A question that was posed to me following on my review of Brett Steenbarger’s new book Enhancing Trader Performance involves how one goes about finding a trader coach or mentor. It’s a tricky question.
First, I think we need to define what we mean when we use the terms “coach” and “mentor”. I brought this up directly with Brett recently, as he uses the two terms fairly interchangeably in his book. That comes from his medical background where they are basically the same thing. Coming from a coaching background myself, my view is different, of course.
I define a “coach” as someone who at the core is a teacher and well educated on the subject in question. For example, as a volleyball coach I teach players the ins and outs of the sport and I help them develop their skills. This is done in a great many ways including specific training regimens and video review. Beyond the skill development, though, there is also motivation, strategy development, and things like that.
Now “mentor” in my usage of the term is more like adviser. This is someone who takes a wider view of things. He or she helps guide you through things. They are often someone who has had success, who can provide advice and suggestions and be a sounding board for thoughts and ideas.
Good coaches can certainly be mentors, and often are. Mentors, though, are not as likely to be coaches.
In many arenas it is pretty easy to define a coach. They are folks who go through training programs and work under other coaches as they enter the field.
For example, I started coaching by helping out my own high school coach. Later, I assisted under other experienced coaches and coached my own teams under the supervision of still others. I read tons of books on the topic. I joined the American Volleyball Coaches Association. I went through USA Volleyball’s Coaching Accreditation Program. I’ve gone to seminars and clinics and talked with coaches from all over the country, worked camps, and coached teams of all levels. In other words, I’ve developed my coaching through an educational and experiential process.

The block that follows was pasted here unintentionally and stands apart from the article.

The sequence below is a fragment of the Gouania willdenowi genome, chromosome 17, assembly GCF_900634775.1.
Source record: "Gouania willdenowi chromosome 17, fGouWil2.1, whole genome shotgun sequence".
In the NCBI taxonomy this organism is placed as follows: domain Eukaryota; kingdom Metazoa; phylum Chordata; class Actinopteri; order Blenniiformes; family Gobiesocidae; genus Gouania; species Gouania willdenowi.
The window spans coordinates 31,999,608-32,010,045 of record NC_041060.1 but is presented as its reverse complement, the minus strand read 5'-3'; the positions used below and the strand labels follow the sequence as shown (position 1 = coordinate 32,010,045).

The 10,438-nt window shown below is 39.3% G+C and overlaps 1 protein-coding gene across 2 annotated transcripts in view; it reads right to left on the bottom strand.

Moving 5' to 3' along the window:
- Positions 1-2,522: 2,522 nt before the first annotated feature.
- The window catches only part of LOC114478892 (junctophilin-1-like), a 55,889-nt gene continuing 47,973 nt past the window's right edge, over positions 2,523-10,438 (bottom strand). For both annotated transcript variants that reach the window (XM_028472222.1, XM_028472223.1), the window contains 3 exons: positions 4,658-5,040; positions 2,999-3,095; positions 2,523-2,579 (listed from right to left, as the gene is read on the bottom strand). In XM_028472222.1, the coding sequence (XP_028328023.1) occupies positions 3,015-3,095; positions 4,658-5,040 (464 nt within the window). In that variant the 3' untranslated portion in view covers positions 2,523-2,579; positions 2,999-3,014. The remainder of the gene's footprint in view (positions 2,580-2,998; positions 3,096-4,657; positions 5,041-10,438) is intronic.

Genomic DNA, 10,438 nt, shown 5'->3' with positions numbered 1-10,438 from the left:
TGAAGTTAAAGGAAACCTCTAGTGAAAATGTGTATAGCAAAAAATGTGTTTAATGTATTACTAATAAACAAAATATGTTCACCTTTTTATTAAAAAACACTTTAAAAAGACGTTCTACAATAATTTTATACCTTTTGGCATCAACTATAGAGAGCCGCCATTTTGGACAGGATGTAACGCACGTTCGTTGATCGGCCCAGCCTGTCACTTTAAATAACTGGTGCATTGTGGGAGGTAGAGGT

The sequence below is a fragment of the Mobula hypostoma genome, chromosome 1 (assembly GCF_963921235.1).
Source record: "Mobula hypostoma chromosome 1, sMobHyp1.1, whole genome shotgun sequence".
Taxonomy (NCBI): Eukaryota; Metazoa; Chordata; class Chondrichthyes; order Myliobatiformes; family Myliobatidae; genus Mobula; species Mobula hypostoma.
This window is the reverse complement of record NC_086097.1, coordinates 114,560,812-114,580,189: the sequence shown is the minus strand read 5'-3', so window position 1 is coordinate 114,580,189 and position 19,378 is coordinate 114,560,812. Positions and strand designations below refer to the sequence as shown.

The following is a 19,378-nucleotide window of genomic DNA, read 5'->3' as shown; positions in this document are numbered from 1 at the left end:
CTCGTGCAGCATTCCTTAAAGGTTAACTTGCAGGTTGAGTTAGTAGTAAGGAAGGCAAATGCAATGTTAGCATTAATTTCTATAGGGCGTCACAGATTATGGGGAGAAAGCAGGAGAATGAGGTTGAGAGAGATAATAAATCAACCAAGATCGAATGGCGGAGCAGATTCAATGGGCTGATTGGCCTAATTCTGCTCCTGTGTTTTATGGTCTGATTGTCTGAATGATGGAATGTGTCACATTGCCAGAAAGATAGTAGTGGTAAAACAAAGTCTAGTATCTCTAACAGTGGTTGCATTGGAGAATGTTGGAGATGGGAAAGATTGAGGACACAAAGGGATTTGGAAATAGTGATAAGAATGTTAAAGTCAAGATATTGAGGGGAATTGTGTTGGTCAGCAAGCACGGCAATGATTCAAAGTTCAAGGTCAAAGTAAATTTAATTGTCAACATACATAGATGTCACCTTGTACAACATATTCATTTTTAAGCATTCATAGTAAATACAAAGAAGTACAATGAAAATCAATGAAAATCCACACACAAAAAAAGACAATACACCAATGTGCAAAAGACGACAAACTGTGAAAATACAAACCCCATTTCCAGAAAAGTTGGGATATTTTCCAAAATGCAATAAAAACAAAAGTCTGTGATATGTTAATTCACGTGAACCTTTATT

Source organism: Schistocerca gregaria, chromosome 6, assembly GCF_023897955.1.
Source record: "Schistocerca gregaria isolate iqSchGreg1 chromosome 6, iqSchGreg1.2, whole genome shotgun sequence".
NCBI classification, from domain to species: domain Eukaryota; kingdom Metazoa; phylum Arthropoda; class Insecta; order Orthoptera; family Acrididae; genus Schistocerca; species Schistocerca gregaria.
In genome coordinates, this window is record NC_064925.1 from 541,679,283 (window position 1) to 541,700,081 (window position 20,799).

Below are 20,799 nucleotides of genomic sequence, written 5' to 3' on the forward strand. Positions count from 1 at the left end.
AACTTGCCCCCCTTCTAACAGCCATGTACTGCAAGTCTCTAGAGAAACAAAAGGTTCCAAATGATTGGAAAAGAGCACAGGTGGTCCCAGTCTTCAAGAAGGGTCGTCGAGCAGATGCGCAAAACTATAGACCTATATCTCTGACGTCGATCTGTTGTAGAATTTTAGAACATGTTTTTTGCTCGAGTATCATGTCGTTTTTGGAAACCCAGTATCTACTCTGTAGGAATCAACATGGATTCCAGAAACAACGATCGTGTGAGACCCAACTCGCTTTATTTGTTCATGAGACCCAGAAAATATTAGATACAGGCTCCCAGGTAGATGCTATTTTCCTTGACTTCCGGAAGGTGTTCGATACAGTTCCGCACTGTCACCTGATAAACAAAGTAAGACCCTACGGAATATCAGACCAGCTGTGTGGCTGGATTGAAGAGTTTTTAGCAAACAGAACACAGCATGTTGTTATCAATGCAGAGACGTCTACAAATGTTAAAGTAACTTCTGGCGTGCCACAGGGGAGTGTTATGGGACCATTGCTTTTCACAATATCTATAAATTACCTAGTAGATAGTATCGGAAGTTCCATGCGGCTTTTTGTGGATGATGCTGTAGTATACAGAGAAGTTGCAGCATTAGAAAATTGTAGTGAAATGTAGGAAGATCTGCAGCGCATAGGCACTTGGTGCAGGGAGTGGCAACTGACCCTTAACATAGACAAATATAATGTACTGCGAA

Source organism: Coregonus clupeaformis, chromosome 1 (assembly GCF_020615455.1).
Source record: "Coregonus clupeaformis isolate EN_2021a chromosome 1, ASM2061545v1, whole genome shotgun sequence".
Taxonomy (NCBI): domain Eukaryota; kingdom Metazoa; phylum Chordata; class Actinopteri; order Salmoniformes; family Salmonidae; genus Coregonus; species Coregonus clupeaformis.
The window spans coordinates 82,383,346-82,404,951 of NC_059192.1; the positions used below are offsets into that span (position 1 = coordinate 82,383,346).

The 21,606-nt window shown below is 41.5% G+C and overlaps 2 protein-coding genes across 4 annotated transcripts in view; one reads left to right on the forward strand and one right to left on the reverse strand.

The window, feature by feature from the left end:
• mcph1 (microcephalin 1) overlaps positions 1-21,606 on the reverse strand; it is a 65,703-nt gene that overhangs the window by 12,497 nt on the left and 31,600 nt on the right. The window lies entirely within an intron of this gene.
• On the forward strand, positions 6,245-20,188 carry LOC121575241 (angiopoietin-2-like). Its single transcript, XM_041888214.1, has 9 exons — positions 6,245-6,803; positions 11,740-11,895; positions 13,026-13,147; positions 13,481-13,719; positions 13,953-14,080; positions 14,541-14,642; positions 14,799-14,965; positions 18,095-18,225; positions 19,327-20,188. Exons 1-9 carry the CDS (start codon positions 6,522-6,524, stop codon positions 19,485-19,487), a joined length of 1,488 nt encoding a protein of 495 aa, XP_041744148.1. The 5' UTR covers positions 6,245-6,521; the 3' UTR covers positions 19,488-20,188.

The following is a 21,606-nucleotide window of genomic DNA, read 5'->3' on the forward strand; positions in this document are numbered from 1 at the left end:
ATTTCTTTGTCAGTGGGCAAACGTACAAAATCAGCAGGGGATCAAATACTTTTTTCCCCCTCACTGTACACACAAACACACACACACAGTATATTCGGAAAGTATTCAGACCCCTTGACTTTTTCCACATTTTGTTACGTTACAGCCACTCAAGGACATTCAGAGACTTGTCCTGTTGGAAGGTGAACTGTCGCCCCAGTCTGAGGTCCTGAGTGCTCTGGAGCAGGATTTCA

Mentors, on the other hand, are more likely to be experienced people in a given field. They can share their war stories and provide advice based on their own person history of having gone through similar things as the mentee – either specifically related to the field in question, or in general terms. Keeping to my volleyball theme, older players on a team can be mentors to younger ones.
As I mentioned before, a good coach is often a mentor as well. For example, in my role as a college coach I not only worked with the players in developing their volleyball acumen, but I could also share with them my own playing experience. Even more, I could advise them on academic, career, and even life issues at times as well.
The whole topic of trader coaching is something Brett and I have discussed at length. In trading there is no real coaching development structure. There are no coach certification processes, and not much in the way of opportunity for a prospective trader coach to apprentice under an experienced one. As a result, it is hard to have a clear way of identifying coaches and knowing what they can offer.
Much of trader coaching as it has been over the years has been more mentoring in the way I’ve defined it. A budding young trader develops a relationship with a successful trader who has a good deal of experience in the markets. That is great, but only to a point. Why? Because mentors do not always make great coaches.
Here is the classic example. In sports one hardly ever sees the real elite athletes have any success in coaching, if they even bother trying it at all. The best coaches and managers often come from the ranks of relatively average players. There are any number of reasons for this. It may be that being less gifted, the average athlete worked harder learning the game and trying to find ways to compensate for short-comings in talent.
It is also sometimes a simple communication issue. We have all had teachers or professors who were absolutely brilliant in their field, but awful in the classroom. They simply could not present the material in a useful, coherent fashion.
The same sort of thing happens in trading. So many novice traders attempt to learn at the feet of superstar traders because they think the fact that someone made 500% in the markets over the last three years means they can teach them how to do it. Frankly, things just don’t work that way.